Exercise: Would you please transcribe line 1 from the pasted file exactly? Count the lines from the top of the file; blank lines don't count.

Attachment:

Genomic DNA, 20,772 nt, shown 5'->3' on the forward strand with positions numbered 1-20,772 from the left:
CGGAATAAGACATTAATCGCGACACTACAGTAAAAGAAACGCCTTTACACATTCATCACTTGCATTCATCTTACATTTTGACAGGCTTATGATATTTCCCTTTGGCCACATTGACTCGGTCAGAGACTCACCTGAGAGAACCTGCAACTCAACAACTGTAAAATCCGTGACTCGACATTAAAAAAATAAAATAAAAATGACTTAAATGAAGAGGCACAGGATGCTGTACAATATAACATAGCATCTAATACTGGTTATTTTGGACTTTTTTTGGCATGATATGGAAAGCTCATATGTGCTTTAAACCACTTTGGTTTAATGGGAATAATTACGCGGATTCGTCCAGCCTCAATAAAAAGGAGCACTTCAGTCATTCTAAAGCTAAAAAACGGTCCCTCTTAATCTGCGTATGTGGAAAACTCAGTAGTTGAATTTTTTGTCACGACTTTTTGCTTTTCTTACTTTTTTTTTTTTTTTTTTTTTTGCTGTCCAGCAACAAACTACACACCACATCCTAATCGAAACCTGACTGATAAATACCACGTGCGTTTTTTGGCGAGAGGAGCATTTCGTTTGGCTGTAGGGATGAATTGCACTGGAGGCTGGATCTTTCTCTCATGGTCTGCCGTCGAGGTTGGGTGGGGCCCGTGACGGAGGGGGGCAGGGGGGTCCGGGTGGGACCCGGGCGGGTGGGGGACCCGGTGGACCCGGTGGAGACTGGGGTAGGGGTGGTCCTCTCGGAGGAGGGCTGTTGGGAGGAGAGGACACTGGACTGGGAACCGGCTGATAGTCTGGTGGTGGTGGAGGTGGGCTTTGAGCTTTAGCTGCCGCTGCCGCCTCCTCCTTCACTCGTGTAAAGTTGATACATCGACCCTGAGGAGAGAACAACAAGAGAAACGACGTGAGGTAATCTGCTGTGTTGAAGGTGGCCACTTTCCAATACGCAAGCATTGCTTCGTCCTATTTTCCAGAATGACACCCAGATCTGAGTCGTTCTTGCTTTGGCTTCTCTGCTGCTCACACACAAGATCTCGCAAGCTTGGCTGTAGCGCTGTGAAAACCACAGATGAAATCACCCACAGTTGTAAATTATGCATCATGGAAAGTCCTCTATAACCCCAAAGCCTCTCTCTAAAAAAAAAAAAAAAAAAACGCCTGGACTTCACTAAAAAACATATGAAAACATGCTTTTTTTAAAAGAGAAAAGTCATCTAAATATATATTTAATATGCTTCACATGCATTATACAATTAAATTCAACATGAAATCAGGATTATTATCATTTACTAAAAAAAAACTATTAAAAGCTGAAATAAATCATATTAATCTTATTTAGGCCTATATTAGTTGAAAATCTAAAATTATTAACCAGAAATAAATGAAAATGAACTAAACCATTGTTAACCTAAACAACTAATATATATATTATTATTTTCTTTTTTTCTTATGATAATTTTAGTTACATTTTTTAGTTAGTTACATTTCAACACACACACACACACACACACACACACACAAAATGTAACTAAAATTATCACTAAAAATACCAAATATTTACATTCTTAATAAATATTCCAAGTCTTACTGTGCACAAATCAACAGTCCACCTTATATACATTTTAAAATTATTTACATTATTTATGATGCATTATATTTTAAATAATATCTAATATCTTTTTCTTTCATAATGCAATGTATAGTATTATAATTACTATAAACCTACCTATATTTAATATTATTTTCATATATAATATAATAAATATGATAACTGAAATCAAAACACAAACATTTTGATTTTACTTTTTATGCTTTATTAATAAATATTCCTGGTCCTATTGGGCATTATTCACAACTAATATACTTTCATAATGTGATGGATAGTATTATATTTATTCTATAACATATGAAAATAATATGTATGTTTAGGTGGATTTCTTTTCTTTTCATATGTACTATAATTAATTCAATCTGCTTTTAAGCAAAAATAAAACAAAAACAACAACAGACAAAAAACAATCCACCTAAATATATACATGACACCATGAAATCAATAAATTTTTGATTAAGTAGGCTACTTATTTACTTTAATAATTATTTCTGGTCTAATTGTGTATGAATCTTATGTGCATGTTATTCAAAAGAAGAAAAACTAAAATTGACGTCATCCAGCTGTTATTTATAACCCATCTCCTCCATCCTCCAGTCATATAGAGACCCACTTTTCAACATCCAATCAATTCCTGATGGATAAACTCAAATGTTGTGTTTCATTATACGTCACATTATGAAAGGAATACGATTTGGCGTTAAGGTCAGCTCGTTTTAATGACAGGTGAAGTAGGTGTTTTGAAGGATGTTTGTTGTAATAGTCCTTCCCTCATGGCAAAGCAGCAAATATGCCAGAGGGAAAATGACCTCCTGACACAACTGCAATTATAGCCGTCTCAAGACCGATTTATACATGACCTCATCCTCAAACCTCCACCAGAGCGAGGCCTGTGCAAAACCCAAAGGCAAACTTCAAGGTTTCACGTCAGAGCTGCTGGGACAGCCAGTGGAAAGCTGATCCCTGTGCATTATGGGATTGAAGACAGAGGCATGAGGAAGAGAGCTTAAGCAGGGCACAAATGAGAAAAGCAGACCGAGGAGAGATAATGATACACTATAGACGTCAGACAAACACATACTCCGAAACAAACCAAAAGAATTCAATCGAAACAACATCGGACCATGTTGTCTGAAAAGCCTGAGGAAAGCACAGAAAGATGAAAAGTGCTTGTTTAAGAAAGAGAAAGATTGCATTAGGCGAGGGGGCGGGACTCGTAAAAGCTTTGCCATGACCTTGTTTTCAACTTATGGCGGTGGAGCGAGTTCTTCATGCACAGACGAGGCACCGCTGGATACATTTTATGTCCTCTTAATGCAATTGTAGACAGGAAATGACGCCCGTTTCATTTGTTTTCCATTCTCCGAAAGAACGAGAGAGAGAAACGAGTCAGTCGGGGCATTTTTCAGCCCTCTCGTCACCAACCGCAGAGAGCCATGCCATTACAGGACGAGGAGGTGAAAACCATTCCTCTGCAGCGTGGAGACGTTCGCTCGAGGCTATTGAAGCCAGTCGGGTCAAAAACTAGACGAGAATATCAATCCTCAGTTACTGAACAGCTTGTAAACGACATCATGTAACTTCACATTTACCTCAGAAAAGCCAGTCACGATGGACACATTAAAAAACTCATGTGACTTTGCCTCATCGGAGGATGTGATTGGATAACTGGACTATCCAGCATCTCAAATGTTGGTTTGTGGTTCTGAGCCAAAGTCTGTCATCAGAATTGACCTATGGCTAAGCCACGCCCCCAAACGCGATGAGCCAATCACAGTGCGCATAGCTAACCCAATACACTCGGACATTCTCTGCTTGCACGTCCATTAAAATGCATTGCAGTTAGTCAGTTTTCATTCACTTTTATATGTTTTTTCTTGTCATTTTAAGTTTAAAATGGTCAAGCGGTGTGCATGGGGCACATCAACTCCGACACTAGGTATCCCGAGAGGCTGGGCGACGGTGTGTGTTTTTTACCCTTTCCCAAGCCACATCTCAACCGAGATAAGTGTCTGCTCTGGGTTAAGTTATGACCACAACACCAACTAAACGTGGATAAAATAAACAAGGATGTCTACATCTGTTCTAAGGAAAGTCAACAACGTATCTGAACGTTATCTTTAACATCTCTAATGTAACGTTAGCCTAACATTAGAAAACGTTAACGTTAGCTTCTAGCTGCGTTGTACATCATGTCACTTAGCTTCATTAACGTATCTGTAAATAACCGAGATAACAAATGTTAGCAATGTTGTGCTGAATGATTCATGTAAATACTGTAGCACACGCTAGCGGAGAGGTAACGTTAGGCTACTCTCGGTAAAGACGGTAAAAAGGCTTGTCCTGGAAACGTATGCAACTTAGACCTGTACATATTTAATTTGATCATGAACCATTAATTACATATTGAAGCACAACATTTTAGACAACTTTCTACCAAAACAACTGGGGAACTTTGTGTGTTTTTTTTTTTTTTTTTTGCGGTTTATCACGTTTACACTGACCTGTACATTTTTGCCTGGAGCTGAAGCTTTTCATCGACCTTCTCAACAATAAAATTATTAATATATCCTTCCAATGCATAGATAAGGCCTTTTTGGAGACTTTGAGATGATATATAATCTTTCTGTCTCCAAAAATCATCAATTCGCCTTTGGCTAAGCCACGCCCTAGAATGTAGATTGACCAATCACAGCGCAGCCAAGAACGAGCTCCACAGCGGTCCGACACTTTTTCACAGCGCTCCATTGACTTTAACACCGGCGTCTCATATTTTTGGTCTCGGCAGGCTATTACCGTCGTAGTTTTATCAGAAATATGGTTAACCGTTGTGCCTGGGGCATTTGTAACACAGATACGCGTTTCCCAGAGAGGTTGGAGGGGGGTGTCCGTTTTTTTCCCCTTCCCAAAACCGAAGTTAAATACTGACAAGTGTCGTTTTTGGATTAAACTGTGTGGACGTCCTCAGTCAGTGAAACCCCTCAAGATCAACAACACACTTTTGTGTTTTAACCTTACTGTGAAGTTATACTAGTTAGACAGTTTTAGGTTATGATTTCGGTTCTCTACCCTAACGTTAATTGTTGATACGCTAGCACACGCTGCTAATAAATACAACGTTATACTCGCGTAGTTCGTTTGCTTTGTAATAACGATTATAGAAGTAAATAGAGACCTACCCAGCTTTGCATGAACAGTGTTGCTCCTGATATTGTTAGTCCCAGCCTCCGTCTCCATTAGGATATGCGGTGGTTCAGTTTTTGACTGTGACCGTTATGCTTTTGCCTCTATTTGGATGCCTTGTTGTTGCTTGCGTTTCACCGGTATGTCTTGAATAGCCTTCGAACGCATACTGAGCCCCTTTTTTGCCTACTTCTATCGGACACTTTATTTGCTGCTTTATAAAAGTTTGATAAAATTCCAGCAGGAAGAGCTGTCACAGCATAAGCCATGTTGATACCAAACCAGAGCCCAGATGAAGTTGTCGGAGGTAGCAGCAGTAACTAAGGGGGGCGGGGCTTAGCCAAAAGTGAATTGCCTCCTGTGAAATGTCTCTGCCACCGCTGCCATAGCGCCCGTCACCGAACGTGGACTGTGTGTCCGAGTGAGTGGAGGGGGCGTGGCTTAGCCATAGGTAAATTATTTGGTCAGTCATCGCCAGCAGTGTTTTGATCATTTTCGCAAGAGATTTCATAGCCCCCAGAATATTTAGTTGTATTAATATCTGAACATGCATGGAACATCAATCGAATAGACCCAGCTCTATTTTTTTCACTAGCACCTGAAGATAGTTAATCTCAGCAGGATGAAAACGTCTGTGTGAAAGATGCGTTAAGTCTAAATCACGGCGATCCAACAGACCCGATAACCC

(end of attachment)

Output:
Genomic DNA, 20,772 nt, shown 5'->3' on the forward strand with positions numbered 1-20,772 from the left: